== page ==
I’ve held an unpopular opinion for a long time, and now that I have a platform, I might as well voice it: Gears of War 3’s campaign was disappointing. It’s hard to keep topping the rising bar for explosions and over-the-top action sequences that define so many AAA series, but Gears of War 3 failed for me. I felt little for Marcus’ search for his dad, or his relationship with Anya (besides listening to him yell “Anya” like Rocky to Adrian), and most of the campaign moment-to-moment is forgettable. So much of Gears 3 is hampered by its lack of compelling impetus, and an insistence on introducing new characters and social media tie-ins rather than wrapping up the series in a natural way. The campaign suffers from this too, as though the combat is as brutal and entertaining as the last games, with many concepts coming up for variety’s sake that just detract from the actual gameplay that makes Gears of War so unique. Submarines were a terrible idea, and the one redeeming narrative beat, Dom’s heroic sacrifice, has an overused interlude of “Mad World” layered over it with careless, reckless abandon. All of that said, Horde mode and multiplayer in general was some of the best yet in the series, and it was still a mechanically solid game. It still features a scene where the Cole Train literally runs a touchdown to detonate a bomb. It’s still incredibly fun to take on a Brumak with friends, and the Lambent make for some nice variety that flesh out campaign and Horde encounters. Gears of War 3 ultimately retains a higher ranking just on the basis of its better modes, features and mechanics, but the campaign holds it far, far back from being the definitive Gears of War.
Gears of War 2 is about a giant worm trying to sink a city. It’s as though Epic looked at the original and said, “let’s improve on everything we did with this, but also take it way over the top, starting with a giant worm that sinks cities.” The Locust Queen has doubled down on taking out humanity, and started by recruiting the worm from Empire Strikes Back to literally send mankind into the ocean. Wacky, but altogether, it works very well. Gears of War 2 introduced many of the major gameplay features that came to define the series: chainsaw-gun dueling, reviving downed teammates, Horde mode and more. Even the general multiplayer of later Gears mirrors 2 more than the original. The campaign builds on the character and personality of each member of the squad, including Marcus’ checkered past and Dom’s search for his wife, and plays the emotional scenes with much better nuance and presentation than most of the series does. You also open the game on Assault Derricks, mowing down hordes of Locust and even travel inside a giant worm, with dozens of other incredible moments spread throughout. Despite being eight years old, Gears of War 2 is easily the best of the original trilogy, and is the game responsible for cementing the series’ presence in the industry. We probably wouldn’t be playing a Gears of War 4 next Tuesday if the second one wasn’t such a huge step forward from the first.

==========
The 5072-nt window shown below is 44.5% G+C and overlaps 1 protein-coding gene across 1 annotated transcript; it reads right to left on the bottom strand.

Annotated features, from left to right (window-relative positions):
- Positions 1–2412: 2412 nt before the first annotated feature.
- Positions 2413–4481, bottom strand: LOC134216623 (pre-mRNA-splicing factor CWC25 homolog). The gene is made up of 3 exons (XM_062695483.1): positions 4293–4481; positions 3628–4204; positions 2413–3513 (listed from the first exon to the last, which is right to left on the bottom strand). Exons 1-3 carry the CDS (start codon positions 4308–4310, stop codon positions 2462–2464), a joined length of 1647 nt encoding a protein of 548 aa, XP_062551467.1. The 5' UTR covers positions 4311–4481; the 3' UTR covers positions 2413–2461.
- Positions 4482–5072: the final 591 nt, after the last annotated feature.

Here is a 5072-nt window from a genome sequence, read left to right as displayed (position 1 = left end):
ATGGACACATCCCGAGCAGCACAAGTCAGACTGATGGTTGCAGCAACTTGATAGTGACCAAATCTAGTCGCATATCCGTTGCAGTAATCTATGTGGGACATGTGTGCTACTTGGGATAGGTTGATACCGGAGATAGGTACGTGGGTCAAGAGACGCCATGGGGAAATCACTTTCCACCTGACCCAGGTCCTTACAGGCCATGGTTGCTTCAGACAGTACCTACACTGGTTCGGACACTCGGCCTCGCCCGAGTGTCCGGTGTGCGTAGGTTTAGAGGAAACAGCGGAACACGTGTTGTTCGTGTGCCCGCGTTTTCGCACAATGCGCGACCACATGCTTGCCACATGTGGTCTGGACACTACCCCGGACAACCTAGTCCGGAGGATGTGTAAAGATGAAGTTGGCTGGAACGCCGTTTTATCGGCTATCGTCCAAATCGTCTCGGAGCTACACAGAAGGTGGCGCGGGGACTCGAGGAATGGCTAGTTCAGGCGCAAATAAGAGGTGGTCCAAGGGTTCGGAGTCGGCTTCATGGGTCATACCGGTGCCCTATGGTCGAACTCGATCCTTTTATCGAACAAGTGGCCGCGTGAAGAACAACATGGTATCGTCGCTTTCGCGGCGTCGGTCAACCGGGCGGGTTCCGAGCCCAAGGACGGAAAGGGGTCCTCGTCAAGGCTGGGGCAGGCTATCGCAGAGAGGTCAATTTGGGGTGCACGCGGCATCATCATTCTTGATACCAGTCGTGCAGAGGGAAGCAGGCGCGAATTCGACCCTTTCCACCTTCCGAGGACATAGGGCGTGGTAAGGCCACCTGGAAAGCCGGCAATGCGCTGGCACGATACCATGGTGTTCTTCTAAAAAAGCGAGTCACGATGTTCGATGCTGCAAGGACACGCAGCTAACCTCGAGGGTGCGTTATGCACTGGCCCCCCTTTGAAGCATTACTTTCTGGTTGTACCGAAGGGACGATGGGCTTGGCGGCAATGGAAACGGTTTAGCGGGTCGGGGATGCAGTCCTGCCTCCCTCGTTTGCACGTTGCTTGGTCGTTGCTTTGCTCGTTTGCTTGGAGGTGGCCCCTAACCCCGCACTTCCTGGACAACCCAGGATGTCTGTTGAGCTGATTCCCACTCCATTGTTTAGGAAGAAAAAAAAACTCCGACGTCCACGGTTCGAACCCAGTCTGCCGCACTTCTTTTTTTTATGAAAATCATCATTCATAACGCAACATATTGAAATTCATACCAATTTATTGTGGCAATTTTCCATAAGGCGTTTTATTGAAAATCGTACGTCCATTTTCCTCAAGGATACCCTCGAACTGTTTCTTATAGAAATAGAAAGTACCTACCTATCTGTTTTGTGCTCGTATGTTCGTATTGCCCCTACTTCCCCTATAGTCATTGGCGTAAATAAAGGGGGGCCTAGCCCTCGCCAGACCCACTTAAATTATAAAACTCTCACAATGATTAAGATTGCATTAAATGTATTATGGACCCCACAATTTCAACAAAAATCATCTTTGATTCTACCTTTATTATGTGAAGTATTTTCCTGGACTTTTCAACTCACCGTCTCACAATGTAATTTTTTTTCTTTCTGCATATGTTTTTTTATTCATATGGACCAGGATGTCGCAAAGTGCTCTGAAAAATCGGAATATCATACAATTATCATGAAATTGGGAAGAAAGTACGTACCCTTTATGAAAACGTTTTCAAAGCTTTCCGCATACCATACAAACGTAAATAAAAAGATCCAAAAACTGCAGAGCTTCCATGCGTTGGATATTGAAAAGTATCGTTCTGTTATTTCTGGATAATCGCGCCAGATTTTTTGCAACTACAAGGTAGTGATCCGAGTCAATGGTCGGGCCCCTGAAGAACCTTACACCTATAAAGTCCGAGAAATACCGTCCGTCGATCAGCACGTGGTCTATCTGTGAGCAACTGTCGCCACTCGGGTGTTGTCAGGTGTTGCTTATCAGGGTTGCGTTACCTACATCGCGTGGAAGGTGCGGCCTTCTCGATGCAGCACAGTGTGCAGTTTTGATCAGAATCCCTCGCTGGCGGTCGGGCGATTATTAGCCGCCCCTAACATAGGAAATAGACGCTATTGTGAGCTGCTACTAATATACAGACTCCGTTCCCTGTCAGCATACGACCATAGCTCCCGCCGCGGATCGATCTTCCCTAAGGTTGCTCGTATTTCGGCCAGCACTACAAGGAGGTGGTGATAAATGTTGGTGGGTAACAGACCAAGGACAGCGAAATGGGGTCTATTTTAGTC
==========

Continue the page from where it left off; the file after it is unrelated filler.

Eric Van Allen is a Texas-based writer. You can follow his e-sports and games rumblings @seamoosi on Twitter.